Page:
Benjamin is a former volunteer DJ at his local hospital radio station. He has been reviewing films online since 2004.
What's the big deal?
Knives Out is a comedic mystery drama film released in 2019 and was written, directed and co-produced by Rian Johnson. It is both a parody and tribute to the cinematic adaptations of Agatha Christie novels and concerns an eccentric investigator looking into the apparent suicide of the patriarch of a dysfunctional family. The film's ensemble cast include Daniel Craig, Ana de Armas, Chris Evans, Jamie Lee Curtis, Don Johnson, Toni Collette and Christopher Plummer. Director Johnson has cited several classic mystery films like Murder On The Orient Express and Sleuth as inspiration for this film, originally conceived as Johnson finished work on Looper. The film received near-universal critical acclaim with its cast, directing and screenplay winning plaudits and multiple award nominations. The film also struck a chord with audiences with global takings in excess of $311 million and Rian Johnson has already started work on producing a sequel, which was green-lit in February 2020.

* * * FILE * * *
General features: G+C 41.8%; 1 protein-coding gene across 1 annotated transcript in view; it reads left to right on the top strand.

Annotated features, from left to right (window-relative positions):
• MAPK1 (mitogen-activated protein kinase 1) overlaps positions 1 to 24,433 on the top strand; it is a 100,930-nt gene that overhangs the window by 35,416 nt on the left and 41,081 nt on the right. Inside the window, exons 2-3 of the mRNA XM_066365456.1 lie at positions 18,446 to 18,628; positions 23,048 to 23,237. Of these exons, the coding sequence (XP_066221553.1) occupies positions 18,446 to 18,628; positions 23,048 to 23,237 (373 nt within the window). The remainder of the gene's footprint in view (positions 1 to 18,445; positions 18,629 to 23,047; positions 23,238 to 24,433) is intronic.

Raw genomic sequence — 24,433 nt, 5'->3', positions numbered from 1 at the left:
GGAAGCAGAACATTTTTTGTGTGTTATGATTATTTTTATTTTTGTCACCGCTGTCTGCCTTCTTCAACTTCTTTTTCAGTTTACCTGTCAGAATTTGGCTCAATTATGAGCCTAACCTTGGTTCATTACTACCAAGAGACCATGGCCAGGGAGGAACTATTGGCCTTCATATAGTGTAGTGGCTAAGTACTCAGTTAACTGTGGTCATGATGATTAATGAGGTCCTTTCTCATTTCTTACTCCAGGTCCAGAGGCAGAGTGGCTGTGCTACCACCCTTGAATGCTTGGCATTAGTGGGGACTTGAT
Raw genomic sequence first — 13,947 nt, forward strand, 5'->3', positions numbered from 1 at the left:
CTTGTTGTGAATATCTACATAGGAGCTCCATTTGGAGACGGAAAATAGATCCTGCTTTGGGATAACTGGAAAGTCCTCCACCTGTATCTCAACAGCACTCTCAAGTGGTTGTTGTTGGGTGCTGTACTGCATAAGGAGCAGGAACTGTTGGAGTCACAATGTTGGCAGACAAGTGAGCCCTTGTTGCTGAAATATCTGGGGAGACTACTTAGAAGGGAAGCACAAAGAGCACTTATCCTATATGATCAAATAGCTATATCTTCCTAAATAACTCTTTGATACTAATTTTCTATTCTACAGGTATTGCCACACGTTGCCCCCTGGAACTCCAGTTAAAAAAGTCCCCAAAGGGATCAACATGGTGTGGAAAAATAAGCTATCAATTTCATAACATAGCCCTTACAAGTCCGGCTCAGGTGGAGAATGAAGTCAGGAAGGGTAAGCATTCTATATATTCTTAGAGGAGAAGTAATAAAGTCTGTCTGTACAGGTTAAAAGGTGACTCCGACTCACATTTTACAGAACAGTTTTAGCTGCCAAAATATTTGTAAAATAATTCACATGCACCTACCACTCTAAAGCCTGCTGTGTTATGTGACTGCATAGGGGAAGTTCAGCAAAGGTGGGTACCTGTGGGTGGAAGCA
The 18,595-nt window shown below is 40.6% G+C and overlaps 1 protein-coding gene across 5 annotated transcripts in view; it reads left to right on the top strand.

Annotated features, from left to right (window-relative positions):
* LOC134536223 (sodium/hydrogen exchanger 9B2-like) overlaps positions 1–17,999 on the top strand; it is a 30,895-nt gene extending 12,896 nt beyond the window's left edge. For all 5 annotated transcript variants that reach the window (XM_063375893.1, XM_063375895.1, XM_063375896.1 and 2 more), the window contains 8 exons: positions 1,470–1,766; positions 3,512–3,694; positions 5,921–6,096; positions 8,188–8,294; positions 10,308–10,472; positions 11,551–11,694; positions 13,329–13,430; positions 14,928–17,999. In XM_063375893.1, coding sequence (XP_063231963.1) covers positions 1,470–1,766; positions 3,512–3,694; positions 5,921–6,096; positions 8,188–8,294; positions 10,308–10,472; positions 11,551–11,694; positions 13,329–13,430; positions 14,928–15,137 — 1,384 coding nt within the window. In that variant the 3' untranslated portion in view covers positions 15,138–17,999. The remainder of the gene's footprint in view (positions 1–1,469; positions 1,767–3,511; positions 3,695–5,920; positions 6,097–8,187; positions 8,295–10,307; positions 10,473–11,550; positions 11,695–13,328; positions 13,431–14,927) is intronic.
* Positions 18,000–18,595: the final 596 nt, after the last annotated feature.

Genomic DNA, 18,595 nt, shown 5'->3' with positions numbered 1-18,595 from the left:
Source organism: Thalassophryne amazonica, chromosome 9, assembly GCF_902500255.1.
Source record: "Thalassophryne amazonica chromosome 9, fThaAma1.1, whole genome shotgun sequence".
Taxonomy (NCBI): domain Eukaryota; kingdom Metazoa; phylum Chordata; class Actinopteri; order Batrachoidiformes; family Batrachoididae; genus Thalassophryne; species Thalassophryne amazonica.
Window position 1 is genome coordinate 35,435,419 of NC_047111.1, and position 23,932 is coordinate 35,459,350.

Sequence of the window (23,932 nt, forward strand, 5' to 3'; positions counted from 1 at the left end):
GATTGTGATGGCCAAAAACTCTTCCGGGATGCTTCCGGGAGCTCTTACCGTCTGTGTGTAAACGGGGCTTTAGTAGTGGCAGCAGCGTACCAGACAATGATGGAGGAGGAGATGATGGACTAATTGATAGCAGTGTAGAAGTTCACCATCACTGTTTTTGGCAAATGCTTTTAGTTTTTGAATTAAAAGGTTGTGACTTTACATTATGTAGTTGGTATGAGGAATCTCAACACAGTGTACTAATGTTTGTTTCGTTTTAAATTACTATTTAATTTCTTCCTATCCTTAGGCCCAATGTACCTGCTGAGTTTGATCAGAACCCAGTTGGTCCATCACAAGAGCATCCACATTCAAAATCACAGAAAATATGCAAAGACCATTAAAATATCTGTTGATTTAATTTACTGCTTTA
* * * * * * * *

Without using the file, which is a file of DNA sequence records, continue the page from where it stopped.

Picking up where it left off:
What's it about?
Successful mystery novelist Harlan Thrombey is celebrating his eighty-fifth birthday at his isolated country mansion in rural Massachusetts with his extended family. Unfortunately, Harlan is found dead in his study the next morning by his housekeeper Fran - his throat slit. Although the police rule Harlan's death as a suicide, the family are kept on location by officers Detective Lieutenant Elliott and Trooper Wagner who are assisting the renowned private eye Benoit Blanc. Blanc has been hired anonymously to investigate the death, a case which he himself describes as a doughnut with a hole in the middle.